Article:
Mixed for grain and oilseeds.
- CBOT wheat was down -4.25c to 521c
- Kansas wheat was down -5.5c to 504.75c
- Spring wheat down 0.25c to 575c
- CBOT corn was up 0.75c to 384.75c
- Matif corn was up 1 to €174.75,
- Soybeans were up 5.25c to 915c,
- Winnipeg canola was down C$2.10 to $485.50,
- Matif canola was down €1.50 to €369,
- Dow Jones was up 165.56 to 24588.82
- Crude oil was down 1.4pc to $51.70 per barrel
- AUD 0.72
- CAD 0.746
- EUR 1.132
Wheat markets were lower across the board with the USDA doing no favours. They brought US carryout up to 26.5mmt 489kmt above market expectations. They also increased Russian supply by 1mmt and exports by 1.5mmt through increased carryout from last year. In Australia they called the crop 17mmt, which still sits above market expectations. Implied vol in March SRW finished at 20%, Matif Wheat was up 0.5€ to 204.5€, Black Sea Wheat was up 0.5$ to 248$ and the Ruble was up 0.51% to 0.015. Rainfall in Argentina poses threats to unharvested wheat, which the world market has a heavy reliance on. For now, the market is comfortable that it can sustain the rain, but time will tell.
Corn finished fractions higher trading a 2.75 cent range, with surprisingly low volatility in the presence of the WASDE. The USDA cut ethanol usage by 1.27mmt and increased ending stocks to 45.2mmt, which was 1mmt above trade ideas. They increased Ukraine production 1.5mmt and left South American production unchanged, although CONAB were also out, calling for a 0.6 increase in Brazilian crop. China’s plans to triple their ethanol capacity by 2020 suggests greater import demand, but its too political to get excited about for now.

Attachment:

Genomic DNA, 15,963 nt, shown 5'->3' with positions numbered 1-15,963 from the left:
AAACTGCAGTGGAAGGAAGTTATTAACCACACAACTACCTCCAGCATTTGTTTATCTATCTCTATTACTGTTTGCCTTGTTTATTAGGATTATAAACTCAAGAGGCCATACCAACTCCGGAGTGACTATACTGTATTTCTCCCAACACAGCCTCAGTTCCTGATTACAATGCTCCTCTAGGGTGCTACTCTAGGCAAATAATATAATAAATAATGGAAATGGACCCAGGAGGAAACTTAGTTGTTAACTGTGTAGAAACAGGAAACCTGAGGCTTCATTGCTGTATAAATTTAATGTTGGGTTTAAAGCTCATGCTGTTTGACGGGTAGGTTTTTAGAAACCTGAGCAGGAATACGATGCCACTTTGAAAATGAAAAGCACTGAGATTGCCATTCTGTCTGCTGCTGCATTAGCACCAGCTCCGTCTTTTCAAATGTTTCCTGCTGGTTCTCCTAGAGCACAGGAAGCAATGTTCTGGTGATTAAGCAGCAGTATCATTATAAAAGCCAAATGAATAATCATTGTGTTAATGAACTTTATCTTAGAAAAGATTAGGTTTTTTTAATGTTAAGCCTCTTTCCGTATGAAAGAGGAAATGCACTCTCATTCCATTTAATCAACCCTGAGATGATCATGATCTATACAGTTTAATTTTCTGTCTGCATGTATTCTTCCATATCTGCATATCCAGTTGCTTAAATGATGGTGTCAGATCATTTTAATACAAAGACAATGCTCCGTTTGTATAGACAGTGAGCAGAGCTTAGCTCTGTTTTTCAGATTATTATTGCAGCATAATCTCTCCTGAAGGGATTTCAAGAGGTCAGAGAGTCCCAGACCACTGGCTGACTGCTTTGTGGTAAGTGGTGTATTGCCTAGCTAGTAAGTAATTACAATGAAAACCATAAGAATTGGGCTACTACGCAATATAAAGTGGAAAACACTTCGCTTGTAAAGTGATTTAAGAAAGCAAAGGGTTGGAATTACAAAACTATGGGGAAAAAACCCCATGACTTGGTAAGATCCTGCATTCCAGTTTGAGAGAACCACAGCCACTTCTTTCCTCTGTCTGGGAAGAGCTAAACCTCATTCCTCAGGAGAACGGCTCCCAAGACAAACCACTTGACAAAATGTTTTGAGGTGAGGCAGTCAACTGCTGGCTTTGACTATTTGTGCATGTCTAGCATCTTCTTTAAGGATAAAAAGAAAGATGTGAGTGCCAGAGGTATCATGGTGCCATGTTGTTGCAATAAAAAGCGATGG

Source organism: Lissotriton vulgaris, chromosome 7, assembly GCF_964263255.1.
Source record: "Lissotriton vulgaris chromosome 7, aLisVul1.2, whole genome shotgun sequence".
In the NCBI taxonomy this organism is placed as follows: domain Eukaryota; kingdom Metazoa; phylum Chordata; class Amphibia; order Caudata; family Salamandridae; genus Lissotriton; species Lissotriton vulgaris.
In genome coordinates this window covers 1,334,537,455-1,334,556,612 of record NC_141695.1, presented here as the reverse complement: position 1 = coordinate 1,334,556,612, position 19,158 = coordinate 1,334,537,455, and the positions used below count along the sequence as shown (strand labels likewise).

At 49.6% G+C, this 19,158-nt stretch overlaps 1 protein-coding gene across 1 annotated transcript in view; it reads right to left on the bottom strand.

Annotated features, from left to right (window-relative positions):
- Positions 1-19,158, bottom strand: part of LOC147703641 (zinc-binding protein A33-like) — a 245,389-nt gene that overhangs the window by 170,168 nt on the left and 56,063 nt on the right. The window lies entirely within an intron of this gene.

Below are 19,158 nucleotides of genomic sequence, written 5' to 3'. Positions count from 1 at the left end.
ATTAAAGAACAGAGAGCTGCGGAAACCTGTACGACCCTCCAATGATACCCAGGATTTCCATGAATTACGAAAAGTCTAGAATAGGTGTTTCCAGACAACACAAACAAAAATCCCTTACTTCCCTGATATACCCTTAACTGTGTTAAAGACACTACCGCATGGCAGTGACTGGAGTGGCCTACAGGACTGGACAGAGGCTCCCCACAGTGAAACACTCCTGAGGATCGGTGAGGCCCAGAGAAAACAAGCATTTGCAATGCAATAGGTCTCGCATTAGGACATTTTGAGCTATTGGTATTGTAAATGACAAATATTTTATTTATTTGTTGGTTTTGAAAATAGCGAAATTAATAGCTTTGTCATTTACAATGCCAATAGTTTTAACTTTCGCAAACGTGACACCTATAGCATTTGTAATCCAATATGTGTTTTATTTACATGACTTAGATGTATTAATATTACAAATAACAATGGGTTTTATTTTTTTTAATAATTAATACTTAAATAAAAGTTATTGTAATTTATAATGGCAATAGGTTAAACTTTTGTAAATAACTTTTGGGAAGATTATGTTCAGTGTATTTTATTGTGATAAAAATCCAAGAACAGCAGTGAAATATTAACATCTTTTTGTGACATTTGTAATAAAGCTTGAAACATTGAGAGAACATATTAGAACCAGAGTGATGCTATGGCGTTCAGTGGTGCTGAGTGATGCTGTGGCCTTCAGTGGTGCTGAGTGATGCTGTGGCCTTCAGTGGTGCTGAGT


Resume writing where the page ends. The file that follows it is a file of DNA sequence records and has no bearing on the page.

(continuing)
Soybeans finished with moderate gains, but the USDA did not provide much of a lead, choosing to leave demand unchanged and not speculate on a US-China resolution. Soybean Meal was up US$0.80 per tonne and Soy oil was up 0.19 points.
Aussie markets took on a firmer tone in the East Coast yesterday with reduced grower liquidity and the trade’s focus starting to shift to the expiration of Jan track and ASX contracts. Sorghum prices softened on the perception of rainfall, but as stated previously this seems short sighted.
Source: Lachstock Consulting